On July 18, 1889, the Quebec Weekly Chronicle published a letter from Quebec City resident N. LeVasseur, who had found among some old manuscripts “a list of American soldiers who, with some of their children, died and were buried in Quebec, during the second American war in Canada, in 1812, 1813, 1814 and 1815.”

Evening View from the Citadel, Quebec by Millicent Mary Chaplin. Library and Archives Canada, C-000859.

Evening View from the Citadel, Quebec by Millicent Mary Chaplin. Library and Archives Canada, C-000859.

Mr. LeVasseur explained in the letter his reasons for sharing the list. “The following list which is extracted from the registers of the English Metropolitan Church of Quebec, may be of some interest specially to the relatives of the unfortunate soldiers from the other side of the lines, who may be living somewhere in the United States or who may have settled in Canada.”

The transcribed letter and list are available on Quebec City’s history and region. In addition to this transcription, the blog contains many extracts from English-language newspapers in Quebec city, such as the Quebec Mercury and the Quebec Morning Chronicle.

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Findmypast buys Mocavo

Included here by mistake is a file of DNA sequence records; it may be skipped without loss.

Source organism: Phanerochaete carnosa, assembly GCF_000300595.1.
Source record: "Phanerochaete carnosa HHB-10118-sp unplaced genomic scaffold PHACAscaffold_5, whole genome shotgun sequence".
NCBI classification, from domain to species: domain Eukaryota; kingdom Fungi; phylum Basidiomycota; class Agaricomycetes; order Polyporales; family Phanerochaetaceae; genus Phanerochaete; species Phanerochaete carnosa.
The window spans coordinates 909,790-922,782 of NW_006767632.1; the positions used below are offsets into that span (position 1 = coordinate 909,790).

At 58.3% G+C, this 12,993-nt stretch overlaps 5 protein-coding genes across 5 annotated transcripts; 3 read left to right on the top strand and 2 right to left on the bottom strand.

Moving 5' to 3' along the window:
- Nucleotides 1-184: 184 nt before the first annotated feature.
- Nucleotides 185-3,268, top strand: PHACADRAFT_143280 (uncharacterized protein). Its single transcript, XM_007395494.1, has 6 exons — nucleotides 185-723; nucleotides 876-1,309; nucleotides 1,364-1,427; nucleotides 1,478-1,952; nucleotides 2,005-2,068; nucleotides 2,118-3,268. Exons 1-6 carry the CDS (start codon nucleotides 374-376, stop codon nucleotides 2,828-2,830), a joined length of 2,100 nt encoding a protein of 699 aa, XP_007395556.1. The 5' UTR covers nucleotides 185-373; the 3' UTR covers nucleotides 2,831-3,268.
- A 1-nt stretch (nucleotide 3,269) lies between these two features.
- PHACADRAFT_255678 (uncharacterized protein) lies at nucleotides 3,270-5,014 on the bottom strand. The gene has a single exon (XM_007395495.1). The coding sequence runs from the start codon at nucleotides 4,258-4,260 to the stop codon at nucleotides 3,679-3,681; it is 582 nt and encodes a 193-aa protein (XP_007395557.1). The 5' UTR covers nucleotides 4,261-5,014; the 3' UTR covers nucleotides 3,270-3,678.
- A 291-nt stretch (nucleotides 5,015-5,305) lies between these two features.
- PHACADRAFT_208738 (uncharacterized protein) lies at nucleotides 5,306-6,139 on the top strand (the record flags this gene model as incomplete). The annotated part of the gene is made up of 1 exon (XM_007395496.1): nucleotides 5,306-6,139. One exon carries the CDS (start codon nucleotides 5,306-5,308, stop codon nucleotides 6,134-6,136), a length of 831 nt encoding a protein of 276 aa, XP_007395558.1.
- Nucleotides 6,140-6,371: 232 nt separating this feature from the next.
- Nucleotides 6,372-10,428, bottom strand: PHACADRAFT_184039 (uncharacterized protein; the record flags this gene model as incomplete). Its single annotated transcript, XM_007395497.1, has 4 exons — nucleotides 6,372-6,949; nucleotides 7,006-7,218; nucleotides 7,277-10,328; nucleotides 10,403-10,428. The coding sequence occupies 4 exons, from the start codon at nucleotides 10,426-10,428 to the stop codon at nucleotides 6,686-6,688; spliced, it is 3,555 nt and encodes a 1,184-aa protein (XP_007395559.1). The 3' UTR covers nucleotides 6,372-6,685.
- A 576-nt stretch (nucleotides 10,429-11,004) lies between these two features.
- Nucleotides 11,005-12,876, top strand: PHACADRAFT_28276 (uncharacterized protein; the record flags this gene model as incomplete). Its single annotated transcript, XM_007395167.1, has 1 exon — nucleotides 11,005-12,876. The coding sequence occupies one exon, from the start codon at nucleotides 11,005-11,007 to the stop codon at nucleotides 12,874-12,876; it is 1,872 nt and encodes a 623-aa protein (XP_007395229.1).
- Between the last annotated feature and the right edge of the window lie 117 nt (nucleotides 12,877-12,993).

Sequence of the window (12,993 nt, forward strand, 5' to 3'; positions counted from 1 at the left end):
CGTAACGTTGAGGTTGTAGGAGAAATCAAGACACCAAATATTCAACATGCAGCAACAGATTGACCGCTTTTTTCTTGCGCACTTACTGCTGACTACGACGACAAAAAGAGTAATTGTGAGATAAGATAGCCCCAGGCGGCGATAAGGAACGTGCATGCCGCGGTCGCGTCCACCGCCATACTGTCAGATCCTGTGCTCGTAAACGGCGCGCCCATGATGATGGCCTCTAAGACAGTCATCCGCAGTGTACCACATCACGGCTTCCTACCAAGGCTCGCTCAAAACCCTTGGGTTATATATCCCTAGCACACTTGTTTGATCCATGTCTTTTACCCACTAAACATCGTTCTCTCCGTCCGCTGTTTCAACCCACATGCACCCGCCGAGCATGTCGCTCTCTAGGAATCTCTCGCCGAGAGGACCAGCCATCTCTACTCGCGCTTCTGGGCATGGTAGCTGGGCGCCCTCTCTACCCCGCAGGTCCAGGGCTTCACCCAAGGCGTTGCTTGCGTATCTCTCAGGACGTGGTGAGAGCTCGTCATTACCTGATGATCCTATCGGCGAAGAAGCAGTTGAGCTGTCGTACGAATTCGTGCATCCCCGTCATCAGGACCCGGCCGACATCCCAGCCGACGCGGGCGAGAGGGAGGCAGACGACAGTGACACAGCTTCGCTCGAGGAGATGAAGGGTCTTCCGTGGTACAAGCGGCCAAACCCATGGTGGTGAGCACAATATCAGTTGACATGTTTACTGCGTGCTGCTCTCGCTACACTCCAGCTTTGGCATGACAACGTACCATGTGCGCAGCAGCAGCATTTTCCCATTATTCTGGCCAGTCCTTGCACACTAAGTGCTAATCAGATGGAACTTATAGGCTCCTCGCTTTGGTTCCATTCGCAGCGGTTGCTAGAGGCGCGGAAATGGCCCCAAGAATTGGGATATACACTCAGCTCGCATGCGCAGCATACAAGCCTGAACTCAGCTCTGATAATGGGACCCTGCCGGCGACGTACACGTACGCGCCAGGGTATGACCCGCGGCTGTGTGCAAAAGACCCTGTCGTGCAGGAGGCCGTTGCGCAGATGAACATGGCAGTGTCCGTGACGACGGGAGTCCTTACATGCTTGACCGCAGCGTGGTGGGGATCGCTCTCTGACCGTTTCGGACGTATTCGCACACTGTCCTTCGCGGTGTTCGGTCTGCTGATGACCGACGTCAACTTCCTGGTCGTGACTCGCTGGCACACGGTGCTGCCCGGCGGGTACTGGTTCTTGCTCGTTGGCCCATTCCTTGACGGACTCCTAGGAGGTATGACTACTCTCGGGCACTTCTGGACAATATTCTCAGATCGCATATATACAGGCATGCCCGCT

Findmypast-Mocavo logosFindmypast, the British family history company, announced today it has acquired Mocavo, a US genealogy company. Judging by the buzz on Facebook and Twitter, this could be a good union for genealogists. The news arrives less than a week after Findmypast announced it had purchased

In a joint news release, Findmypast and Mocavo said: “Together Findmypast and Mocavo will create one of the fastest growing global genealogy businesses. The two companies will provide customers with easier access and more relevant information to help add colour and depth to family history. Additionally, they both remain committed to delivering on Mocavo’s promise to provide free access to family history records on an individual database level forever. Toward that commitment, Findmypast is announcing today that the full indexes to the US Census from 1790 to 1940 are available for free at”